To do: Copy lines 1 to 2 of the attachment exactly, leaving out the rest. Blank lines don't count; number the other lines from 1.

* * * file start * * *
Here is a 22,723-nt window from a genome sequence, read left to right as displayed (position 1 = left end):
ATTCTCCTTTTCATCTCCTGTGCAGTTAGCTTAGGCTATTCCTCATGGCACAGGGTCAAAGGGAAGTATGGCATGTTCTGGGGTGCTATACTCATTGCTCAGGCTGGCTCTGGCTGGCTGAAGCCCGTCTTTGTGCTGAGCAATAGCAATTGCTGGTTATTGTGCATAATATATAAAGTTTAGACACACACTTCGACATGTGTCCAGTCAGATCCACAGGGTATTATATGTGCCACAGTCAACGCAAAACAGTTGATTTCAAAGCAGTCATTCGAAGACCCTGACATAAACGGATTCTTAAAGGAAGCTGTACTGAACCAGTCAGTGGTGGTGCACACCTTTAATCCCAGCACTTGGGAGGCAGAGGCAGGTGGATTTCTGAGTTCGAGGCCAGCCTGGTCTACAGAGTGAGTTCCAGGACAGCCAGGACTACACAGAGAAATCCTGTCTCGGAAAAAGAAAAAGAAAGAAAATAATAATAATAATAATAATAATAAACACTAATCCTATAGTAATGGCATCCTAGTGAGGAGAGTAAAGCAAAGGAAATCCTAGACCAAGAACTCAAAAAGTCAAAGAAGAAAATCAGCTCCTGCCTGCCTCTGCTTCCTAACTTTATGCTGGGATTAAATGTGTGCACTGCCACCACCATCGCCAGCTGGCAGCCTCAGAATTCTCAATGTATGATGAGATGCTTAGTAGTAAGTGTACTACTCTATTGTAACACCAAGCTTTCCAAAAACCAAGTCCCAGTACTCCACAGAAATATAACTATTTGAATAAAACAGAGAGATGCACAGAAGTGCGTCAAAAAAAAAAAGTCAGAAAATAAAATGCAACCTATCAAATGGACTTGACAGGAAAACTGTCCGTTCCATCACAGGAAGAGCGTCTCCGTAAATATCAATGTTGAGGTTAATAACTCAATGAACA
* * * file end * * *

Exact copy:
Here is a 22,723-nt window from a genome sequence, read left to right as displayed (position 1 = left end):
ATTCTCCTTTTCATCTCCTGTGCAGTTAGCTTAGGCTATTCCTCATGGCACAGGGTCAAAGGGAAGTATGGCATGTTCTGGGGTGCTATACTCATTGCTCAGGCTGGCTCTGGCTGGCTGAAGCCCGTCTTTGTGCTGAGCAATAGCAATTGCTGGTTATTGTGCATAATATATAAAGTTTAGACACACACTTCGACATGTGTCCAGTCAGATCCACAGGGTATTATATGTGCCACAGTCAACGCAAAACAGTTGATTTCAAAGCAGTCATTCGAAGACCCTGACATAAACGGATTCTTAAAGGAAGCTGTACTGAACCAGTCAGTGGTGGTGCACACCTTTAATCCCAGCACTTGGGAGGCAGAGGCAGGTGGATTTCTGAGTTCGAGGCCAGCCTGGTCTACAGAGTGAGTTCCAGGACAGCCAGGACTACACAGAGAAATCCTGTCTCGGAAAAAGAAAAAGAAAGAAAATAATAATAATAATAATAATAATAAACACTAATCCTATAGTAATGGCATCCTAGTGAGGAGAGTAAAGCAAAGGAAATCCTAGACCAAGAACTCAAAAAGTCAAAGAAGAAAATCAGCTCCTGCCTGCCTCTGCTTCCTAACTTTATGCTGGGATTAAATGTGTGCACTGCCACCACCATCGCCAGCTGGCAGCCTCAGAATTCTCAATGTATGATGAGATGCTTAGTAGTAAGTGTACTACTCTATTGTAACACCAAGCTTTCCAAAAACCAAGTCCCAGTACTCCACAGAAATATAACTATTTGAATAAAACAGAGAGATGCACAGAAGTGCGTCAAAAAAAAAAAGTCAGAAAATAAAATGCAACCTATCAAATGGACTTGACAGGAAAACTGTCCGTTCCATCACAGGAAGAGCGTCTCCGTAAATATCAATGTTGAGGTTAATAACTCAATGAACA